Legolas' heart jumped inside him. He knew what he had said, but did Morgiel feel the same way? He was struggling for an answer, which was odd for him, for he was always very eloquent and knew what to say in any situation. But now he felt tongue-tied and helpless. `This is not right,' he thought. `Why am I hindered in expressing my love for this lady? For once, I know not what to do. I do not want to distress her in this crucial time, for what if she does not love me?' He looked down at the slender, pallid Elf who had captivated his heart.

"I...it is very late, my lady. It would do you well to rest." He smoothed back her hair, stood up, and blew out the candle.

"Good night, Legolas." Morgiel was very tired, but bewildered by Legolas' sudden evasiveness. `Why did he ignore my question?' she thought sleepily. `It is not like him to be so indirect.' She tried to perceive his thoughts, but the shadow hindered her from doing so. Frustrated, she turned over and tried to fall asleep.

Legolas was also attempting to sleep. He was lying in the other bed, turning over in his mind what had just happened. He could not believe that he had so deliberately disregarded Morgiel's question, for he wanted to tell her he loved her. He wished he could understand her thoughts, but her illness prevented it for now. He still could not sleep, so he quietly got up and left the room. He walked out of the village and into the open woods. It was peaceful and quiet, and the moon was waxing to the full. Legolas continued to think about Morgiel. For some reason he felt that it would take more than those in the Healing House to cure her, and he knew that he could not reveal his true feelings until she was fully whole in her spirit and mind. He was standing in a clearing, looking up at the clusters of bright stars when he heard footsteps.

"My lord, you are not resting? But then, who can rest on such a beautiful night as this?"

It was Arkáno. He reached Legolas and bowed slightly. Legolas smiled slightly and spread his arms out towards the trees. "This is my resting-place, Arkáno. The forest is my home, and such beautiful stars should be looked upon." He began walking and Arkáno followed.

"But in truth," Legolas continued, "I am finding it hard to rest while Morgiel is ill. I do not discount your people's skill, my friend, but I feel that they will not be able to cure her completely;" he stopped, and his face brightened with a thought. "Aragorn!"

"My lord, the King in Gondor? Will he come?"

"Yes, he will come. Are you able to send a messenger tonight?"

Arkáno laughed, but not jestingly. "I can see that you hold this lady dear to your heart. Yes, I will send my fastest messenger, Túromë." He turned to Legolas. "What shall he say to the King?"

"He shall say: `The Lord Legolas of Ithilien, a friend and comrade of old, is requesting his Highness' help in healing for the Lady Morgiel Carnimírië; of whom the shadow of darkness is upon, and cannot withstand it without his Highness' aid.'"

"He shall give that message, my lord. He should reach Minas Tirith by morning; I will give him my fastest horse."

Legolas was very grateful. "Thank you, my friend. May you and your household be blessed greatly for this."

Arkáno smiled and bowed again. "It is my pleasure, my lord."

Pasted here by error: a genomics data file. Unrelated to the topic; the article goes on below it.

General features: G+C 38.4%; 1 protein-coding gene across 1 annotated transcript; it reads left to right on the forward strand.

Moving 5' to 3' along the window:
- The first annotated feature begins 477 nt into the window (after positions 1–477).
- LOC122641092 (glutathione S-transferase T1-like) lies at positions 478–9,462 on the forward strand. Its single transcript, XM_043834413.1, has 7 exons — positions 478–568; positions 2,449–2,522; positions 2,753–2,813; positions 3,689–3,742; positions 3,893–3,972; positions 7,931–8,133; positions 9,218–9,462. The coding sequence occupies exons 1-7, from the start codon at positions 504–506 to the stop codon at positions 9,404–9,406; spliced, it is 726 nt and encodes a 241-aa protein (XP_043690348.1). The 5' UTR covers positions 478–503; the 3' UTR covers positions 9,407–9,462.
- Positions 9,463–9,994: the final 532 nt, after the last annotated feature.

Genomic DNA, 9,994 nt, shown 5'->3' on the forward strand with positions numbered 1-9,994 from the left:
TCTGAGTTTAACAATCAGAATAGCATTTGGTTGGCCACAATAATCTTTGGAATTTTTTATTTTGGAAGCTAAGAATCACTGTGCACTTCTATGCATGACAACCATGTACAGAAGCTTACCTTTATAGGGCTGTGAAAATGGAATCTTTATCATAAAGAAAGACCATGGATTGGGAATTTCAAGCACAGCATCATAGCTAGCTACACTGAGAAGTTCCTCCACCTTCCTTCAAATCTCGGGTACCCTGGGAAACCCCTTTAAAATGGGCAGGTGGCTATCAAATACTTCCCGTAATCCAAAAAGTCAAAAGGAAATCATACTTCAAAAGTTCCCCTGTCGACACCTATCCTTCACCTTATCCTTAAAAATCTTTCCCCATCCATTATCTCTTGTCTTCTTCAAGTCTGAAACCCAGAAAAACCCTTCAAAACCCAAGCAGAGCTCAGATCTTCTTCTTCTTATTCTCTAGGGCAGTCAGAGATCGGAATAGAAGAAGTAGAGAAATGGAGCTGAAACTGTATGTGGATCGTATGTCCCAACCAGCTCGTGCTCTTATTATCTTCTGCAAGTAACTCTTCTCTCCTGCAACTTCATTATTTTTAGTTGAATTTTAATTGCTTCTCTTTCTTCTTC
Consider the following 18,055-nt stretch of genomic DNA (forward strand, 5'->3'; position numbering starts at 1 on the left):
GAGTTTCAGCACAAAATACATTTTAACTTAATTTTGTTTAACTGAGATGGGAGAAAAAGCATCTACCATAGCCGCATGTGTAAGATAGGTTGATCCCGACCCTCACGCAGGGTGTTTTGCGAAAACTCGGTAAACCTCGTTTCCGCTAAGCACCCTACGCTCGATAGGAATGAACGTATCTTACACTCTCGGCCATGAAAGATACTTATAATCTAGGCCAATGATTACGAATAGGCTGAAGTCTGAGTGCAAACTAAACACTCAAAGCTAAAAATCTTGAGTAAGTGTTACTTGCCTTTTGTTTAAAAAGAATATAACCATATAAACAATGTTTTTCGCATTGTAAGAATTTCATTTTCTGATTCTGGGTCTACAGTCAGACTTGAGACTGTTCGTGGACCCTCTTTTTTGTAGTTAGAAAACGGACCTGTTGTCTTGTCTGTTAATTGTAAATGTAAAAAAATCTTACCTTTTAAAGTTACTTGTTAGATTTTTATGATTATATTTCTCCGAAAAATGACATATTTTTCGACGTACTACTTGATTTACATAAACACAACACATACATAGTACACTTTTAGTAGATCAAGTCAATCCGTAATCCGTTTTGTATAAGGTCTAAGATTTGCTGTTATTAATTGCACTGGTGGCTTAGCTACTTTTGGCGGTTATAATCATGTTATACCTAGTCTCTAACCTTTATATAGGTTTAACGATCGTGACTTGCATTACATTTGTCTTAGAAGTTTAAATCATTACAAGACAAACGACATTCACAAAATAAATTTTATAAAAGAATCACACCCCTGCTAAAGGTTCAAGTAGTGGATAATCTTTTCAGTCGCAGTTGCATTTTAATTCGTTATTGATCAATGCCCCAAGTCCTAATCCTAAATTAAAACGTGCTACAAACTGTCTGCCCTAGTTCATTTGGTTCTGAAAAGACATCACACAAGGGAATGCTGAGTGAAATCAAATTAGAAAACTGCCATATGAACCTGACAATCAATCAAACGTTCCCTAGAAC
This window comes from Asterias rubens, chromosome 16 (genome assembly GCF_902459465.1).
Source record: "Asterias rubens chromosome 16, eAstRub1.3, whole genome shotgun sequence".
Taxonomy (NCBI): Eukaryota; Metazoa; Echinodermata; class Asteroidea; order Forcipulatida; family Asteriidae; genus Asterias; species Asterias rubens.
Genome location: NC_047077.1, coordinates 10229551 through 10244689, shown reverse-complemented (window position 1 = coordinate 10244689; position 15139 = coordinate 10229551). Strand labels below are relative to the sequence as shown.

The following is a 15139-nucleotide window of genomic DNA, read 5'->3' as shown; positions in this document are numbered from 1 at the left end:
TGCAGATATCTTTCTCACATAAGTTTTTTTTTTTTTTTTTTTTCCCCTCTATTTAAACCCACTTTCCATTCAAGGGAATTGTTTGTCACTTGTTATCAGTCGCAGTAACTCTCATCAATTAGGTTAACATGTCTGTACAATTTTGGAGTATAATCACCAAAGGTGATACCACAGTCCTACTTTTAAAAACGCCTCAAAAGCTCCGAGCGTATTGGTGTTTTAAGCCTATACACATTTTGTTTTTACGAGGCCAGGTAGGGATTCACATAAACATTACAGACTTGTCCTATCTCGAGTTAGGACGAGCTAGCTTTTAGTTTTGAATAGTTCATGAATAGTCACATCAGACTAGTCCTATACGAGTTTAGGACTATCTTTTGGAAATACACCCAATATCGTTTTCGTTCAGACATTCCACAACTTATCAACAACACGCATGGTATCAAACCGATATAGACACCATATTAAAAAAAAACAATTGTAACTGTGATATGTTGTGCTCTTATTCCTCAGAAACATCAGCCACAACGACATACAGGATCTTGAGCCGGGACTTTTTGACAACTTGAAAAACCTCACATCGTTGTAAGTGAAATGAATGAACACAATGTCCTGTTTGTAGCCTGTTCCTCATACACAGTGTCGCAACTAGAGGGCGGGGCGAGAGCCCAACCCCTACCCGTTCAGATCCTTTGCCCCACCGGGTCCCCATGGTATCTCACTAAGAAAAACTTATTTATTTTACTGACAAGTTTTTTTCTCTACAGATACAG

They now turned and headed back toward the village; Legolas now with a much lighter step and heart.

* * * * *

When Arkáno and Legolas arrived at the village, Legolas returned to the Healing House, and Arkáno left to summon Túromë. When Legolas reached the room he and Morgiel were staying in, he entered quietly and walked over to Morgiel's bed. She was sleeping peacefully, and again Legolas felt his heart overflow with love for her. He bent over her and softly kissed her still-cold forehead.

"Good night, my Estelwen," he whispered. She did not stir. Legolas then walked over to the bed prepared for him. he sat down upon it and put his head in his hands. `Never have I felt weary like this,' he thought. `Yet never have I loved such as this.'

He stood up and walked over to the window. It faced westward, and Legolas could see the winding Anduin shining like a silver thread; further out he could see the wood under the eaves of the Ered Nimrais, then the sharp outline of the White Mountains themselves.

Now Legolas gazed unseeing to the West, for he found himself in the midst of a dream.

It was a dream of the Sea.

The call of the Sea had haunted him ever since the Lady of the Golden Wood had sent him those words;

"Legolas Greenleaf long under tree
In joy thou hast lived. Beware of the Sea!
If thou hearest the cry of the gull on the shore,
Thy heart shall then rest in the forest no more

The Elf saw a grey ship upon a great, grey Sea. The Sea stretched silver to the West until nothing more could be seen. Suddenly he found himself standing in this ship with Morgiel by his side. Another was with them. Gimli son of Glóin, his dearest friend, stood upon his left. They sailed upon unseen winds until Middle-earth was left behind. Legolas could now see naught but the Sea before him. As he strained his far-seeing eyes he caught a glimpse of green in the far reaches of the West. The green soon became a visible land, and Legolas' heart swelled with joy. Now they were upon the very shore of that blessed land, with many fair folk there to greet them. But then the dream began to fade. Legolas found himself standing by the window in the Healing House of Ithilien. The sun was just rising over the White Mountains. He breathed deeply, his strength fully renewed. Then he looked at the sleeping form of Morgiel.